An animated discussion about political prisoners then ensued, fueled by Taban Deng Gai’s insistence that the thousands of arbitrary detentions of government opponents was really evidence of the “rule of law” in the country.
The participants, many of whom played substantial roles in the 2011 birth of South Sudan and the years subsequent, unanimously expressed their skepticism over the latest peace deal as well as their frustration and disappointment with a lack of progress towards ending the civil war. Several questioned the stipulations of the most recent agreement, highlighting shortcomings in the implementation of security sector reform, violations of human rights and the need to release political prisoners, enhanced financial transparency, and improved accountability for war crimes. Some participants also drew attention to the irony of the role that the government of the Republic of Sudan—against which the South Sudanese fought for years to become independent—has recently played in trying to broker peace among the various factions in South Sudan. Other participants noted that while all sides have committed atrocities, virtually every independent investigation has attributed the majority of the abuses to government forces.
Participants also highlighted the squandering of much of more $14 billion in aid provided by the United States to South Sudan, while Taban Deng argued that if money had been “better spent,” perhaps there might not have been a conflict. When Taban Deng was questioned on financial transparency and resource governance, one of those accompanying the first vice president, H.E. Awut Deng Acuil, minister of gender, child, and social welfare, first claimed that the government had published the results of two audits as it is required by the constitution to do, before retreating to blame the lack of publication on the auditor general’s lack of authority to conduct audits due to undefined “presidential and parliamentary” concerns.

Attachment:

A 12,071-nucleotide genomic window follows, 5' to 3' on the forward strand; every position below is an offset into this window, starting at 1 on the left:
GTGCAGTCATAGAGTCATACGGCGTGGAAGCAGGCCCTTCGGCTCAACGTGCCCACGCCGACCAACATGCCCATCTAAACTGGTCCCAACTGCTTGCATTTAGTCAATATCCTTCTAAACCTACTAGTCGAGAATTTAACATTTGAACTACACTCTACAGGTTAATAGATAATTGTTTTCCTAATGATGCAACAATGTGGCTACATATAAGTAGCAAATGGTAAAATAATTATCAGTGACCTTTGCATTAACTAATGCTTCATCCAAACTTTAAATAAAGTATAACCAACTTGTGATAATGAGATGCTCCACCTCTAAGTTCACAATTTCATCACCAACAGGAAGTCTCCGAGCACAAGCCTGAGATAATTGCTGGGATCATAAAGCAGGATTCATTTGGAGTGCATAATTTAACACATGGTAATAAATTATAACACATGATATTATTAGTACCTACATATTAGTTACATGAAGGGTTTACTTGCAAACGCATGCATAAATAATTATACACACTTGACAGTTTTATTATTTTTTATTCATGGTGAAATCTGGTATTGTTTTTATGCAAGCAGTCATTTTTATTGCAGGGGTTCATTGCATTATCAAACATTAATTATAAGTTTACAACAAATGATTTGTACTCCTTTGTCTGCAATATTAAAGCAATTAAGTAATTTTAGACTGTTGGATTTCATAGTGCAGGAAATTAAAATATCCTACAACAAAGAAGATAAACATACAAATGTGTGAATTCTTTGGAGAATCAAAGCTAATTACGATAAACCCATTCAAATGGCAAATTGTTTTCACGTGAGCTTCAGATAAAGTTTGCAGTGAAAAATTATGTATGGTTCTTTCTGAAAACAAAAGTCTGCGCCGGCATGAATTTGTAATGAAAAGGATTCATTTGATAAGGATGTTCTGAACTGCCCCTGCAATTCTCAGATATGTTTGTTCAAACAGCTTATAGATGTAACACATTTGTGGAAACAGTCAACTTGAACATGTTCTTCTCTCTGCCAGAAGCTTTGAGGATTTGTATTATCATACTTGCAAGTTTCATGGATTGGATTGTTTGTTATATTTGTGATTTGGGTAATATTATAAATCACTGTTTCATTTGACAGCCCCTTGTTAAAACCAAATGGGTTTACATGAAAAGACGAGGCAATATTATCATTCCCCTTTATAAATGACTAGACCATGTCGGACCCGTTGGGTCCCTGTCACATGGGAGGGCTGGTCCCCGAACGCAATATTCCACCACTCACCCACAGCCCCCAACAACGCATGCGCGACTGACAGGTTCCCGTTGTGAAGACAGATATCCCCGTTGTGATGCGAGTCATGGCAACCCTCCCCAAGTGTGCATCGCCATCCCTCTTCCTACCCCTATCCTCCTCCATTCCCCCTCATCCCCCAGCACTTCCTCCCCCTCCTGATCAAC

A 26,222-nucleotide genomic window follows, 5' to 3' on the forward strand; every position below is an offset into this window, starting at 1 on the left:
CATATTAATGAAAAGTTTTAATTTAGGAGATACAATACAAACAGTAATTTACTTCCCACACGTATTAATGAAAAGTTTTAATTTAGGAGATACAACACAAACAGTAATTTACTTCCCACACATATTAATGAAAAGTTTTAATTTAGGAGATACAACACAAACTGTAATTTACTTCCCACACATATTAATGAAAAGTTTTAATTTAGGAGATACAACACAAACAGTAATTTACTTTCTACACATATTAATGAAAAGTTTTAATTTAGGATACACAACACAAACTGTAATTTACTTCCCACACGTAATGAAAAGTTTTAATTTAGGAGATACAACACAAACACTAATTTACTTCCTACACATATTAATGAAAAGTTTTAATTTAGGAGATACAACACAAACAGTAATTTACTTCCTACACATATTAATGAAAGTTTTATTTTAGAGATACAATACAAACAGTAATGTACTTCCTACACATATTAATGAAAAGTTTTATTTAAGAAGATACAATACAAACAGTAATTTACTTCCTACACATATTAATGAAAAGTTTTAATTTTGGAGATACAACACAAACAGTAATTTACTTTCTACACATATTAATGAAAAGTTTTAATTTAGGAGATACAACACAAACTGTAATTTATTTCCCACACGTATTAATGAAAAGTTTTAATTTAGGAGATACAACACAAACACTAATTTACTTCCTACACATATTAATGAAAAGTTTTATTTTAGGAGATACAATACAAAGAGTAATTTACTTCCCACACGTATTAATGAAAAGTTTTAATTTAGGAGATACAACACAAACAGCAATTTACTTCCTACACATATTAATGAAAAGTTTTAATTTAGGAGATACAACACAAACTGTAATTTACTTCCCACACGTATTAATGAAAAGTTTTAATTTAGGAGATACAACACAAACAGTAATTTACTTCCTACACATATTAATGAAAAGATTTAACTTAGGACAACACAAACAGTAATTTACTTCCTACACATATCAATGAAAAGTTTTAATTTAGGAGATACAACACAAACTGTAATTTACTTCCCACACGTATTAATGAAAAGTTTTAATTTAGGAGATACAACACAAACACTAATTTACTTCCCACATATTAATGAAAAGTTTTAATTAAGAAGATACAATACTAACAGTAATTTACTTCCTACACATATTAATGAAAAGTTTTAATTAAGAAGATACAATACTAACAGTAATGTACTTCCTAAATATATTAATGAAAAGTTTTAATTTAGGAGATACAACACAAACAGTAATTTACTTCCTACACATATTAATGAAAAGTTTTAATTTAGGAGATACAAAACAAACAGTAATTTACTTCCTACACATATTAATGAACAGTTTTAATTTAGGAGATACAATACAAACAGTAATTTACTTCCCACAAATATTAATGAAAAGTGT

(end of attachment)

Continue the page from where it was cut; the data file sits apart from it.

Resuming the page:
Taban Deng closed by asking for greater US political and financial support for South Sudan’s leaders and pledged that the elections which were supposed to have been held in 2014 will take place three years from now.
Among those in attendance and participating in the discussion were Ambassador Jendayi Frazer, former assistant secretary of state for African affairs and an Atlantic Council board director; Ambassador Linda Thomas-Greenfield, former assistant secretary of state for African affairs; Ambassador Donald Booth, former US Special Envoy for Sudan and South Sudan; Kate Almquist Knopf, director of the Africa Center for Strategic Studies at the National Defense University and former assistant administrator for Africa at the US Agency for International Development; and Ambassador Makila James, deputy assistant secretary responsible for East Africa and the Sudans in the State Department’s Bureau of African Affairs. Also present were representatives from major human rights and humanitarian organizations as well as a number of current and former US government officials.